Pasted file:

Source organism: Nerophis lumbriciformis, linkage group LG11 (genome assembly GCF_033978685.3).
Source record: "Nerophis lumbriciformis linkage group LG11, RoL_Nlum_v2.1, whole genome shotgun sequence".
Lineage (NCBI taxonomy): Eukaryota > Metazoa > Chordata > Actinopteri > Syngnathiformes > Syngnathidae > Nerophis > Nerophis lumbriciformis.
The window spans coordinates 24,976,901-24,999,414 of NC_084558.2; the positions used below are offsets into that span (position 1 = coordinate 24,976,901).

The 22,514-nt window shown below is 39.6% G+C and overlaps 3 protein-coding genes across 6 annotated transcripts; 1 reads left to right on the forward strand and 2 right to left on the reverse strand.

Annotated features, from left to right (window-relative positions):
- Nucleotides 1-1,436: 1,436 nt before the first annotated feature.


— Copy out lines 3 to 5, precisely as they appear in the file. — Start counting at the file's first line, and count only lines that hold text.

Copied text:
Lineage (NCBI taxonomy): Eukaryota > Metazoa > Chordata > Actinopteri > Syngnathiformes > Syngnathidae > Nerophis > Nerophis lumbriciformis.
The window spans coordinates 24,976,901-24,999,414 of NC_084558.2; the positions used below are offsets into that span (position 1 = coordinate 24,976,901).

The 22,514-nt window shown below is 39.6% G+C and overlaps 3 protein-coding genes across 6 annotated transcripts; 1 reads left to right on the forward strand and 2 right to left on the reverse strand.